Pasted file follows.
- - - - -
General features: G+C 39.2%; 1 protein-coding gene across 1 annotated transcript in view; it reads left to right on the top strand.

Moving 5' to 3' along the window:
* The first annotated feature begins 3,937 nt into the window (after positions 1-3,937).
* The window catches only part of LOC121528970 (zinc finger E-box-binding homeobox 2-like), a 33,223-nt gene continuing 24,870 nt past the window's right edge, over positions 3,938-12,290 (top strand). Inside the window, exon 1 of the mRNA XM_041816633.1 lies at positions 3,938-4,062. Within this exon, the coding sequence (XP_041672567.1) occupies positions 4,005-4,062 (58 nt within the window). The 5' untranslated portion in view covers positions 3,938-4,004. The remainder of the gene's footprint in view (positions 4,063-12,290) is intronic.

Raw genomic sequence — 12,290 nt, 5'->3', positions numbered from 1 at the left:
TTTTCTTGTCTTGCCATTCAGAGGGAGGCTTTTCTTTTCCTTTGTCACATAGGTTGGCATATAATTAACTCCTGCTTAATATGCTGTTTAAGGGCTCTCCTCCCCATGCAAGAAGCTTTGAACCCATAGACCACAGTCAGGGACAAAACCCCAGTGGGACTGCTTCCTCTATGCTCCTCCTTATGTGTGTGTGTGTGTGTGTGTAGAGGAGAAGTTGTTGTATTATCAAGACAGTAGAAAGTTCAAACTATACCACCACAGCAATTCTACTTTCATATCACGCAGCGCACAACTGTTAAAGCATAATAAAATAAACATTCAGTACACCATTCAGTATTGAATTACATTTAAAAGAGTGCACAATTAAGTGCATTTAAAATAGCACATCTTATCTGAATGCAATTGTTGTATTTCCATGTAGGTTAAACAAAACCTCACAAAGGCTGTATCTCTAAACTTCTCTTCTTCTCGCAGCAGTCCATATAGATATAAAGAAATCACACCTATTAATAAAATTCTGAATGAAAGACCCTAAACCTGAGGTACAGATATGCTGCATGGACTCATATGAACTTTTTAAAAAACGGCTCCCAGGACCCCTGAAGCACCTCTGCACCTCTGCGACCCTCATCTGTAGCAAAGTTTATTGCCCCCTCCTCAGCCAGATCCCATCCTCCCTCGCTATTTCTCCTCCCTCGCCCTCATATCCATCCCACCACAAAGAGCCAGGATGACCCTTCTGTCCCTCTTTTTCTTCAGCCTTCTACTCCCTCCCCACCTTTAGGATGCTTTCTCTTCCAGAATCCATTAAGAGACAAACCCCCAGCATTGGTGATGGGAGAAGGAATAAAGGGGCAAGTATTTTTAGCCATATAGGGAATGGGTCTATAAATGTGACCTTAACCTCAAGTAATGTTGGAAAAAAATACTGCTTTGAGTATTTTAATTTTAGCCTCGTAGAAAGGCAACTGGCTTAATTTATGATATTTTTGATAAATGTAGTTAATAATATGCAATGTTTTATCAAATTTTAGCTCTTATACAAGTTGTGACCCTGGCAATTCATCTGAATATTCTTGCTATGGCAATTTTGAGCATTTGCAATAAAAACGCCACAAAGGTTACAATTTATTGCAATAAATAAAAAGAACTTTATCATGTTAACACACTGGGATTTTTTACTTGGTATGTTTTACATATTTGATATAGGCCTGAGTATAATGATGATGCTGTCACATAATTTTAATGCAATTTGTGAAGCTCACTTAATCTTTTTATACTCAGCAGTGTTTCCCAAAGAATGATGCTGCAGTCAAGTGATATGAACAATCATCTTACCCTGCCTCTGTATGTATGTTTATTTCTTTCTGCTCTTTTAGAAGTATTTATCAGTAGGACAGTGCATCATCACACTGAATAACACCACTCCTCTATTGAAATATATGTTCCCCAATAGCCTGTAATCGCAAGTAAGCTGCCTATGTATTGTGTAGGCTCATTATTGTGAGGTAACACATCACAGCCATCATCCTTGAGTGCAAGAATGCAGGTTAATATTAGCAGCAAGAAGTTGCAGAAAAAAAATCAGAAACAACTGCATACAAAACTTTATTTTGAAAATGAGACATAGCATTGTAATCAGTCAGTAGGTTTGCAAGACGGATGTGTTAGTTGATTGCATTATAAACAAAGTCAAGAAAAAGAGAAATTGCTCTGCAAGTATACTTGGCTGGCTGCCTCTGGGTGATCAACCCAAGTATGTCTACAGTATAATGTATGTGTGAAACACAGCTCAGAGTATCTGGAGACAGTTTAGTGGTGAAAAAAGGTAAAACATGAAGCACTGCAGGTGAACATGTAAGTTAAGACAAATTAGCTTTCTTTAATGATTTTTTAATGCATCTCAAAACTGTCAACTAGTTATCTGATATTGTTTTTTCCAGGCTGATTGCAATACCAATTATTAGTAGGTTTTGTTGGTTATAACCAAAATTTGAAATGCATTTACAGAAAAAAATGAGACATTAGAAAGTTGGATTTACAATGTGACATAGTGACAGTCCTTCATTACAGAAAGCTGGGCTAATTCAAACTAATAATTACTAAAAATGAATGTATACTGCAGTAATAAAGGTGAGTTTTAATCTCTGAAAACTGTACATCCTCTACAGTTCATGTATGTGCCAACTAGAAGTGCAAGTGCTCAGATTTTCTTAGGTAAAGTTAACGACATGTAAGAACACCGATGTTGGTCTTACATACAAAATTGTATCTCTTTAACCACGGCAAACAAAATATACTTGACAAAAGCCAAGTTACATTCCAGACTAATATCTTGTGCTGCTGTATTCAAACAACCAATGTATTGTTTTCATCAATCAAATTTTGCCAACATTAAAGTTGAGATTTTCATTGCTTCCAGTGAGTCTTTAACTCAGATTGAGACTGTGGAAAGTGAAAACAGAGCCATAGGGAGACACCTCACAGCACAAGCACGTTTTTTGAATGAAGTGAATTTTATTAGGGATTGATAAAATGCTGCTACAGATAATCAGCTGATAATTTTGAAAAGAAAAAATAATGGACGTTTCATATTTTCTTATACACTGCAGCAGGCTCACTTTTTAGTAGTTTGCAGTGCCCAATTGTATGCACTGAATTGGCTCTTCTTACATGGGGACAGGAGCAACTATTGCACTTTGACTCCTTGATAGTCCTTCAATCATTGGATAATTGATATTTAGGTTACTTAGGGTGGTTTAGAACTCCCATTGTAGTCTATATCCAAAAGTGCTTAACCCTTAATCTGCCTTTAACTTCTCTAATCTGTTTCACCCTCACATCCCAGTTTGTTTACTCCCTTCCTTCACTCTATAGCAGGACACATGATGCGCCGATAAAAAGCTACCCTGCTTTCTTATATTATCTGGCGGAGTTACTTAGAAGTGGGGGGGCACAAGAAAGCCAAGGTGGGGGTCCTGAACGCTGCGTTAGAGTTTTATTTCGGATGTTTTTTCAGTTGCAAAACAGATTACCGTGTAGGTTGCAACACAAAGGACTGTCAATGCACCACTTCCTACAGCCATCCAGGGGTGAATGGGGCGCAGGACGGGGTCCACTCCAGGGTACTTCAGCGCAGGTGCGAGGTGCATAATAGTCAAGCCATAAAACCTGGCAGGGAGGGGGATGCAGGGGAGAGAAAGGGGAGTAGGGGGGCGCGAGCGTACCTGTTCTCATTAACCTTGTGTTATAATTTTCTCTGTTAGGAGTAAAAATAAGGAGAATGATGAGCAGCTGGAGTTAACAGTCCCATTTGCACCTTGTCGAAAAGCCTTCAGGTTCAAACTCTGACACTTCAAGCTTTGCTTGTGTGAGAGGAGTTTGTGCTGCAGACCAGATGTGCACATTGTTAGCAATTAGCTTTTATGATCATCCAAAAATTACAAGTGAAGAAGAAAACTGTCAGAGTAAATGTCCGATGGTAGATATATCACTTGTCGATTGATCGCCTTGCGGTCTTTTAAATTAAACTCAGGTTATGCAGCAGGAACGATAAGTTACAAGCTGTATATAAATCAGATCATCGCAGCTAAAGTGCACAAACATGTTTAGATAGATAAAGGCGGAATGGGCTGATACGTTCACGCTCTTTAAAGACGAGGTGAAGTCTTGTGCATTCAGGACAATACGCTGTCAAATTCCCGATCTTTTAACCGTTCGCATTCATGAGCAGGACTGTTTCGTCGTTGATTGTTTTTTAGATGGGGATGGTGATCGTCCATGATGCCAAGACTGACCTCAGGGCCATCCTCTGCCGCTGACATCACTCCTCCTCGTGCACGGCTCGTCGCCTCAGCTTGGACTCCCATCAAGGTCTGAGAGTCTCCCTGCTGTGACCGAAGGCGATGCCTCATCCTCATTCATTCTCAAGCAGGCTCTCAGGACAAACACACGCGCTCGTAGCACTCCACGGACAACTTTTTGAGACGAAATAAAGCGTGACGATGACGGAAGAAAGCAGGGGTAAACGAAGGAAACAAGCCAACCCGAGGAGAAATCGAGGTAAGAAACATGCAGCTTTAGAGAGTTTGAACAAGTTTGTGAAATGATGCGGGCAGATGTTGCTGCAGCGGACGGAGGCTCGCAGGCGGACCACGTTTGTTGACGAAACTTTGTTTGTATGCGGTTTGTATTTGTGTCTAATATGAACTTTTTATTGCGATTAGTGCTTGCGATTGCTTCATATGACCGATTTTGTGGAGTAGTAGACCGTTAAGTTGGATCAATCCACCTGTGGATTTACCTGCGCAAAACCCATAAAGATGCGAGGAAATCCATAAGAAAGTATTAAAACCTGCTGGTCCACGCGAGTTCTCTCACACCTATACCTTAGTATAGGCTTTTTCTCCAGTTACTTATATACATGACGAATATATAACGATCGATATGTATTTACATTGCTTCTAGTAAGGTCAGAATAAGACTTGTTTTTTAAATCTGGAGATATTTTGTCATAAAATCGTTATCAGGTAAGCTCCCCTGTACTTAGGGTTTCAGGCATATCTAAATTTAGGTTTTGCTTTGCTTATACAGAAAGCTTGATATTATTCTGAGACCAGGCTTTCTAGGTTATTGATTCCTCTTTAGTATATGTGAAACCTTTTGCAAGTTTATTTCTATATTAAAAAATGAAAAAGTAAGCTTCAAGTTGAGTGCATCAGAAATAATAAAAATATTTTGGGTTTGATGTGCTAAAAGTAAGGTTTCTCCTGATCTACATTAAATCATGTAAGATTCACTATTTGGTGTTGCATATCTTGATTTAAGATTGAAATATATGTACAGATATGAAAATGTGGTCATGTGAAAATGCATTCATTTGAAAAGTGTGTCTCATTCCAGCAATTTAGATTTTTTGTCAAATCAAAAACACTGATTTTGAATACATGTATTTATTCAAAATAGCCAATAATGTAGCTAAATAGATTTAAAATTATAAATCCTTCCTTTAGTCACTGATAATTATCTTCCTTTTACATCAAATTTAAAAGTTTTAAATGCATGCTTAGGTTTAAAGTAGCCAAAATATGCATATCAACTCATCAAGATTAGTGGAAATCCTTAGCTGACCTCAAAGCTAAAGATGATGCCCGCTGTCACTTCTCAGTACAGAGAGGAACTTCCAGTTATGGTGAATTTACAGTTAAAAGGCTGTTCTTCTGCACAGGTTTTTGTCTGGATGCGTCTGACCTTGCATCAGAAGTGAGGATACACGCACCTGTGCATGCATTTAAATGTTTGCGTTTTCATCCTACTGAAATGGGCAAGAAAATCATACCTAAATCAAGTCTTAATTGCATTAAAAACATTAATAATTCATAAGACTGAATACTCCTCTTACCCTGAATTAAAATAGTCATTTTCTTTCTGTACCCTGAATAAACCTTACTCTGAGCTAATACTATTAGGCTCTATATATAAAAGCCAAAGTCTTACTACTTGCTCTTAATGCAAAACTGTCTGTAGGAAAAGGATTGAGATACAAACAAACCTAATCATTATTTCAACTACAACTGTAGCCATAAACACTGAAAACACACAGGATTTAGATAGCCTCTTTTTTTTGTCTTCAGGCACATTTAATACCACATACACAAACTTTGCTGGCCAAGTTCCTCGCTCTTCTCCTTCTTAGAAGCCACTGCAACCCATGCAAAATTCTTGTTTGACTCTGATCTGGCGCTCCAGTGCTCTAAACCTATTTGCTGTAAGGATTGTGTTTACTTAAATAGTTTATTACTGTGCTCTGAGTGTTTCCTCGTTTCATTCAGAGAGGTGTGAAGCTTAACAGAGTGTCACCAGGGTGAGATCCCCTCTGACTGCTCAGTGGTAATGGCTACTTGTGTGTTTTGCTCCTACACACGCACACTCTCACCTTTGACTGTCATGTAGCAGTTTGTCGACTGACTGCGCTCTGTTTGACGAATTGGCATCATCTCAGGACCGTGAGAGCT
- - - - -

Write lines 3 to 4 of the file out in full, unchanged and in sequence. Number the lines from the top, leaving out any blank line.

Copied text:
* The first annotated feature begins 3,937 nt into the window (after positions 1-3,937).
* The window catches only part of LOC121528970 (zinc finger E-box-binding homeobox 2-like), a 33,223-nt gene continuing 24,870 nt past the window's right edge, over positions 3,938-12,290 (top strand). Inside the window, exon 1 of the mRNA XM_041816633.1 lies at positions 3,938-4,062. Within this exon, the coding sequence (XP_041672567.1) occupies positions 4,005-4,062 (58 nt within the window). The 5' untranslated portion in view covers positions 3,938-4,004. The remainder of the gene's footprint in view (positions 4,063-12,290) is intronic.